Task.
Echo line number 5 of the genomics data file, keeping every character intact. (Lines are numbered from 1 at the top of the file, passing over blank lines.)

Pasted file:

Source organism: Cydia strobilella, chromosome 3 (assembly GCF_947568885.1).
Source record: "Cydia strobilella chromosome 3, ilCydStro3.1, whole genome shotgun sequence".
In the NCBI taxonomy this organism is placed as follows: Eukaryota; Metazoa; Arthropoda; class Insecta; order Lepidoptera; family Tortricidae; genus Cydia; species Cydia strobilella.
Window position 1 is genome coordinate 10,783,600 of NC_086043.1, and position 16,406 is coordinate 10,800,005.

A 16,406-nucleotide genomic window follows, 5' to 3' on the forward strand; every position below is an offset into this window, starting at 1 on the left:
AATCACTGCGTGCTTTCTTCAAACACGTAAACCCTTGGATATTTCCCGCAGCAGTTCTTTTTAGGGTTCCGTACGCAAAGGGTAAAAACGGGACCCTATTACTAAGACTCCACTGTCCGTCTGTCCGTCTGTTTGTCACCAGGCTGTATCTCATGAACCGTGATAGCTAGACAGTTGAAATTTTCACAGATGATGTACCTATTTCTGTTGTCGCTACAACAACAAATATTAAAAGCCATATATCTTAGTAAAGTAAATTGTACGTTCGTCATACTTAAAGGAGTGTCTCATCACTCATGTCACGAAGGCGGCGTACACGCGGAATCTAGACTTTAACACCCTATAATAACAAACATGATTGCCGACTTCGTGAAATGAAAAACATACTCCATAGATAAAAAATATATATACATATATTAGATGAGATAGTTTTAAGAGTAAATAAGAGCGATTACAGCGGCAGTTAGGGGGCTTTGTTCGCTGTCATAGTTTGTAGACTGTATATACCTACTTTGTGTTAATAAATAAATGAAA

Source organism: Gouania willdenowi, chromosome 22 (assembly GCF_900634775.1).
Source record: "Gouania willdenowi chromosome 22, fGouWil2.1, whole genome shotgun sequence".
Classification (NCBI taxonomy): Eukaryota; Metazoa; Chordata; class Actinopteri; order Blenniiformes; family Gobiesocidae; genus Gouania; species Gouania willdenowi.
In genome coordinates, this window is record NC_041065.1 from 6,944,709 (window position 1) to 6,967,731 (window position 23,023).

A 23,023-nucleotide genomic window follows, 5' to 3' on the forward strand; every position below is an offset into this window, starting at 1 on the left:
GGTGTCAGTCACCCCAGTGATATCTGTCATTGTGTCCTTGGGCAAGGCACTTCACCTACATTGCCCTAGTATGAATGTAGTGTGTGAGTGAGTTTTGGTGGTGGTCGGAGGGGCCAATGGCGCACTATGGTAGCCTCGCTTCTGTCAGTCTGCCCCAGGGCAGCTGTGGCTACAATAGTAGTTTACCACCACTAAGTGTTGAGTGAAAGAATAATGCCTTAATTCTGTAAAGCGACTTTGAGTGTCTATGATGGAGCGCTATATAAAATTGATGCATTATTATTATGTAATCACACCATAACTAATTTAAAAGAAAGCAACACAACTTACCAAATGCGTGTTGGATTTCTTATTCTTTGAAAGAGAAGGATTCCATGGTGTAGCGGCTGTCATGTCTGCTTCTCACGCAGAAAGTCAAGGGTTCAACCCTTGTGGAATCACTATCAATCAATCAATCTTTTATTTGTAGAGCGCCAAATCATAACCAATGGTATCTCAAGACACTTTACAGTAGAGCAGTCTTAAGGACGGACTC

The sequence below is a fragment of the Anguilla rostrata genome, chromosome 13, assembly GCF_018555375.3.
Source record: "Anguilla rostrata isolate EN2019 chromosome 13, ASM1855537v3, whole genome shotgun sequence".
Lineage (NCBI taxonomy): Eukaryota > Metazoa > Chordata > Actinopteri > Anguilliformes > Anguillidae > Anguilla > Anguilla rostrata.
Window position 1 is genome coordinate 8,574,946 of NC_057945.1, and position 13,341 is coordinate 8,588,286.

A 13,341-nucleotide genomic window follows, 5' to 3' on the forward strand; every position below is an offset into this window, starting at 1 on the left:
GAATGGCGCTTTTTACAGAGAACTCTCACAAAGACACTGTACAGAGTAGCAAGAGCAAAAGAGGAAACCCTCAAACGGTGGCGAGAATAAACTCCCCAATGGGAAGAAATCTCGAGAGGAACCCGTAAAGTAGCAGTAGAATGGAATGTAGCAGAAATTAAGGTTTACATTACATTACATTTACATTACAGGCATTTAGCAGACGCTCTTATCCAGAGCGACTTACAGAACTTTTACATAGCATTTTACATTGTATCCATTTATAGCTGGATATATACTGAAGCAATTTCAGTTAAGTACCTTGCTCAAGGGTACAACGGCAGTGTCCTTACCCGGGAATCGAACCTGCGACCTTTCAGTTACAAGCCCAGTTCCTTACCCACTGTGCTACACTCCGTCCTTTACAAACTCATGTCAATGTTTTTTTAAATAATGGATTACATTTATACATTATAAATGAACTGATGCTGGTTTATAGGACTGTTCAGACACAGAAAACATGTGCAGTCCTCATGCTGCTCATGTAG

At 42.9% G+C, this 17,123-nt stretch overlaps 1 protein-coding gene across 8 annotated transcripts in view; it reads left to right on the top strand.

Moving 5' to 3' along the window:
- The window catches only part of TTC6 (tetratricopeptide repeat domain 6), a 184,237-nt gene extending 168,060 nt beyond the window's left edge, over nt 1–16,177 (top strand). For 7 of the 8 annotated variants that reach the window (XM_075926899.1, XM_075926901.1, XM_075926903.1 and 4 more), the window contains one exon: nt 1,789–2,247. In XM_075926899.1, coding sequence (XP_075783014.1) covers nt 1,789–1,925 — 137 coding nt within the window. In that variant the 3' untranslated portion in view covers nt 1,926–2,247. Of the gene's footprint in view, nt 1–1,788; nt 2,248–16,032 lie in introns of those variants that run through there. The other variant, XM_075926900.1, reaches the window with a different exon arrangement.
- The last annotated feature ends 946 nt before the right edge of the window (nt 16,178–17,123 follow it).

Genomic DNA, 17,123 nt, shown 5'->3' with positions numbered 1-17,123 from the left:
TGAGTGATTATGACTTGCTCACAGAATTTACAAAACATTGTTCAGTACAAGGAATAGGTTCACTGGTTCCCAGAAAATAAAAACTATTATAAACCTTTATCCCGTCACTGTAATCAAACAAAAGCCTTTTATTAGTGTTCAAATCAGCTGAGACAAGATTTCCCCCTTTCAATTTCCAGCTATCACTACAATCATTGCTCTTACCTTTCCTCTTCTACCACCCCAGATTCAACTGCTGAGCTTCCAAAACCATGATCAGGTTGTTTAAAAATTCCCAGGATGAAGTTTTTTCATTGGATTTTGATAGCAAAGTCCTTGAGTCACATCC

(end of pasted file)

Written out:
A 16,406-nucleotide genomic window follows, 5' to 3' on the forward strand; every position below is an offset into this window, starting at 1 on the left: